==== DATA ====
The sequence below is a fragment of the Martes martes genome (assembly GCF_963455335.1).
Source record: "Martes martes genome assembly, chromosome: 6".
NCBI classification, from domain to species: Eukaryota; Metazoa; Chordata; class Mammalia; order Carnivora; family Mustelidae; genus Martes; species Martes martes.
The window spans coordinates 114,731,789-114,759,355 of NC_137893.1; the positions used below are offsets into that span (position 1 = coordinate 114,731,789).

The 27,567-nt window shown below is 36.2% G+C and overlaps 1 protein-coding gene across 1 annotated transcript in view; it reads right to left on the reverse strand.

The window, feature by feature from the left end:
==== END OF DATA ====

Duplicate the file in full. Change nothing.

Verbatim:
The sequence below is a fragment of the Martes martes genome (assembly GCF_963455335.1).
Source record: "Martes martes genome assembly, chromosome: 6".
NCBI classification, from domain to species: Eukaryota; Metazoa; Chordata; class Mammalia; order Carnivora; family Mustelidae; genus Martes; species Martes martes.
The window spans coordinates 114,731,789-114,759,355 of NC_137893.1; the positions used below are offsets into that span (position 1 = coordinate 114,731,789).

The 27,567-nt window shown below is 36.2% G+C and overlaps 1 protein-coding gene across 1 annotated transcript in view; it reads right to left on the reverse strand.

The window, feature by feature from the left end: